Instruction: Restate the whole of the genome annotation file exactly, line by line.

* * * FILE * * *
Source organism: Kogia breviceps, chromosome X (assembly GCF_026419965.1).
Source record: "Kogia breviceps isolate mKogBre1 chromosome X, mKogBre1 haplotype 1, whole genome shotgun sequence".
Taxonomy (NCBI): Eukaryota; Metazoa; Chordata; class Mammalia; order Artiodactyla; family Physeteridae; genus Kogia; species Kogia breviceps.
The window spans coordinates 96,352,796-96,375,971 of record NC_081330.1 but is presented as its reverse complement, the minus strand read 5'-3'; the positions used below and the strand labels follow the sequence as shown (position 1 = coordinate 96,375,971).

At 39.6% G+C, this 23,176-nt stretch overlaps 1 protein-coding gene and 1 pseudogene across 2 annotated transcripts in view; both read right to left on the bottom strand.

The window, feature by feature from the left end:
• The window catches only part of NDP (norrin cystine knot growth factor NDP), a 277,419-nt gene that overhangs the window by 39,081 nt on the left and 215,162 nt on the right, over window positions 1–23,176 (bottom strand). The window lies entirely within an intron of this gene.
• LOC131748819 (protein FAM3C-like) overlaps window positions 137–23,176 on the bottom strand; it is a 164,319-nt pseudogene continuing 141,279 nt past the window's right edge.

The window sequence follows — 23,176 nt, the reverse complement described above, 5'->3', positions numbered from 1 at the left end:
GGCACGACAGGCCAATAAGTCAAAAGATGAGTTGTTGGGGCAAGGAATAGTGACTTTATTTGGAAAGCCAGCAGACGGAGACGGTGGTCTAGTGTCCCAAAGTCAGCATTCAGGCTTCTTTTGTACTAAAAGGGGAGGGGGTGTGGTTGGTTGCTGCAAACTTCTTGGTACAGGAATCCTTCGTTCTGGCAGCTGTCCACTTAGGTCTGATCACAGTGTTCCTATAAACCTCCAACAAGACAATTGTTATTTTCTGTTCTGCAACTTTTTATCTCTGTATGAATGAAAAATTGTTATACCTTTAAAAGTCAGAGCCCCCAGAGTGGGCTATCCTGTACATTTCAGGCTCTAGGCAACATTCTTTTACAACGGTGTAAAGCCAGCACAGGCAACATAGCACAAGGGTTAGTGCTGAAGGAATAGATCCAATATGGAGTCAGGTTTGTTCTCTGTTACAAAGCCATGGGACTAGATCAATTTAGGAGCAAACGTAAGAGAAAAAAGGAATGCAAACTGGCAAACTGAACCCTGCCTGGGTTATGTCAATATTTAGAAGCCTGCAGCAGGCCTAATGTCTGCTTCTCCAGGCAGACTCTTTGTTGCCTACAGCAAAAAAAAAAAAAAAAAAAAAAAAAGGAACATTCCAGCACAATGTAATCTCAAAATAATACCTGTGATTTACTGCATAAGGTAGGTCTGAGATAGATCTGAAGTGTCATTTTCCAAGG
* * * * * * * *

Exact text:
Source organism: Kogia breviceps, chromosome X (assembly GCF_026419965.1).
Source record: "Kogia breviceps isolate mKogBre1 chromosome X, mKogBre1 haplotype 1, whole genome shotgun sequence".
Taxonomy (NCBI): Eukaryota; Metazoa; Chordata; class Mammalia; order Artiodactyla; family Physeteridae; genus Kogia; species Kogia breviceps.
The window spans coordinates 96,352,796-96,375,971 of record NC_081330.1 but is presented as its reverse complement, the minus strand read 5'-3'; the positions used below and the strand labels follow the sequence as shown (position 1 = coordinate 96,375,971).

At 39.6% G+C, this 23,176-nt stretch overlaps 1 protein-coding gene and 1 pseudogene across 2 annotated transcripts in view; both read right to left on the bottom strand.

The window, feature by feature from the left end:
• The window catches only part of NDP (norrin cystine knot growth factor NDP), a 277,419-nt gene that overhangs the window by 39,081 nt on the left and 215,162 nt on the right, over window positions 1–23,176 (bottom strand). The window lies entirely within an intron of this gene.
• LOC131748819 (protein FAM3C-like) overlaps window positions 137–23,176 on the bottom strand; it is a 164,319-nt pseudogene continuing 141,279 nt past the window's right edge.

The window sequence follows — 23,176 nt, the reverse complement described above, 5'->3', positions numbered from 1 at the left end:
GGCACGACAGGCCAATAAGTCAAAAGATGAGTTGTTGGGGCAAGGAATAGTGACTTTATTTGGAAAGCCAGCAGACGGAGACGGTGGTCTAGTGTCCCAAAGTCAGCATTCAGGCTTCTTTTGTACTAAAAGGGGAGGGGGTGTGGTTGGTTGCTGCAAACTTCTTGGTACAGGAATCCTTCGTTCTGGCAGCTGTCCACTTAGGTCTGATCACAGTGTTCCTATAAACCTCCAACAAGACAATTGTTATTTTCTGTTCTGCAACTTTTTATCTCTGTATGAATGAAAAATTGTTATACCTTTAAAAGTCAGAGCCCCCAGAGTGGGCTATCCTGTACATTTCAGGCTCTAGGCAACATTCTTTTACAACGGTGTAAAGCCAGCACAGGCAACATAGCACAAGGGTTAGTGCTGAAGGAATAGATCCAATATGGAGTCAGGTTTGTTCTCTGTTACAAAGCCATGGGACTAGATCAATTTAGGAGCAAACGTAAGAGAAAAAAGGAATGCAAACTGGCAAACTGAACCCTGCCTGGGTTATGTCAATATTTAGAAGCCTGCAGCAGGCCTAATGTCTGCTTCTCCAGGCAGACTCTTTGTTGCCTACAGCAAAAAAAAAAAAAAAAAAAAAAAAAGGAACATTCCAGCACAATGTAATCTCAAAATAATACCTGTGATTTACTGCATAAGGTAGGTCTGAGATAGATCTGAAGTGTCATTTTCCAAGG